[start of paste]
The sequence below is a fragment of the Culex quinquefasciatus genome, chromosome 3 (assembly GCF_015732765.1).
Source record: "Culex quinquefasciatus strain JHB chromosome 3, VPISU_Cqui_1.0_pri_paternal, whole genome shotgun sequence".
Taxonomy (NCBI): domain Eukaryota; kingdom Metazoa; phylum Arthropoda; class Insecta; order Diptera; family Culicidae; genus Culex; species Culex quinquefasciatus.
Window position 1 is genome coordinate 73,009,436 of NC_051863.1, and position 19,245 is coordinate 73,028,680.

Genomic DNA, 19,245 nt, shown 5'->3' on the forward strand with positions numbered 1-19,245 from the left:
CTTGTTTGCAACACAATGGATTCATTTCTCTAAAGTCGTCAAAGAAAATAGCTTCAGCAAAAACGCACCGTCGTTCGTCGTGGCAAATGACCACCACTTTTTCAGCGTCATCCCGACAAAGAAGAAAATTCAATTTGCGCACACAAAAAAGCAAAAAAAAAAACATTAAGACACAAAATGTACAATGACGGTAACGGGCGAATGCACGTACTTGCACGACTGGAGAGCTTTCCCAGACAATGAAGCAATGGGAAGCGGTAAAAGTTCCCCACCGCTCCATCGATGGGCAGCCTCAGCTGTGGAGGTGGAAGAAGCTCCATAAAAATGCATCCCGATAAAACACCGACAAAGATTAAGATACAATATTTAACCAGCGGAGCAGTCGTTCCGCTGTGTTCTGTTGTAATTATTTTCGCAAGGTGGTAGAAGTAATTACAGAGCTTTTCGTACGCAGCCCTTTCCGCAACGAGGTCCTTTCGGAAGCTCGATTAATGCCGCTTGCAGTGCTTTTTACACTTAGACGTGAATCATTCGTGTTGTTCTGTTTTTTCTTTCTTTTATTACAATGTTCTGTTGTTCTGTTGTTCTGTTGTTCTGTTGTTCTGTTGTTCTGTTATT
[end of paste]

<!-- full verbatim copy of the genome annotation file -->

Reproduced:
The sequence below is a fragment of the Culex quinquefasciatus genome, chromosome 3 (assembly GCF_015732765.1).
Source record: "Culex quinquefasciatus strain JHB chromosome 3, VPISU_Cqui_1.0_pri_paternal, whole genome shotgun sequence".
Taxonomy (NCBI): domain Eukaryota; kingdom Metazoa; phylum Arthropoda; class Insecta; order Diptera; family Culicidae; genus Culex; species Culex quinquefasciatus.
Window position 1 is genome coordinate 73,009,436 of NC_051863.1, and position 19,245 is coordinate 73,028,680.

Genomic DNA, 19,245 nt, shown 5'->3' on the forward strand with positions numbered 1-19,245 from the left:
CTTGTTTGCAACACAATGGATTCATTTCTCTAAAGTCGTCAAAGAAAATAGCTTCAGCAAAAACGCACCGTCGTTCGTCGTGGCAAATGACCACCACTTTTTCAGCGTCATCCCGACAAAGAAGAAAATTCAATTTGCGCACACAAAAAAGCAAAAAAAAAAACATTAAGACACAAAATGTACAATGACGGTAACGGGCGAATGCACGTACTTGCACGACTGGAGAGCTTTCCCAGACAATGAAGCAATGGGAAGCGGTAAAAGTTCCCCACCGCTCCATCGATGGGCAGCCTCAGCTGTGGAGGTGGAAGAAGCTCCATAAAAATGCATCCCGATAAAACACCGACAAAGATTAAGATACAATATTTAACCAGCGGAGCAGTCGTTCCGCTGTGTTCTGTTGTAATTATTTTCGCAAGGTGGTAGAAGTAATTACAGAGCTTTTCGTACGCAGCCCTTTCCGCAACGAGGTCCTTTCGGAAGCTCGATTAATGCCGCTTGCAGTGCTTTTTACACTTAGACGTGAATCATTCGTGTTGTTCTGTTTTTTCTTTCTTTTATTACAATGTTCTGTTGTTCTGTTGTTCTGTTGTTCTGTTGTTCTGTTGTTCTGTTATT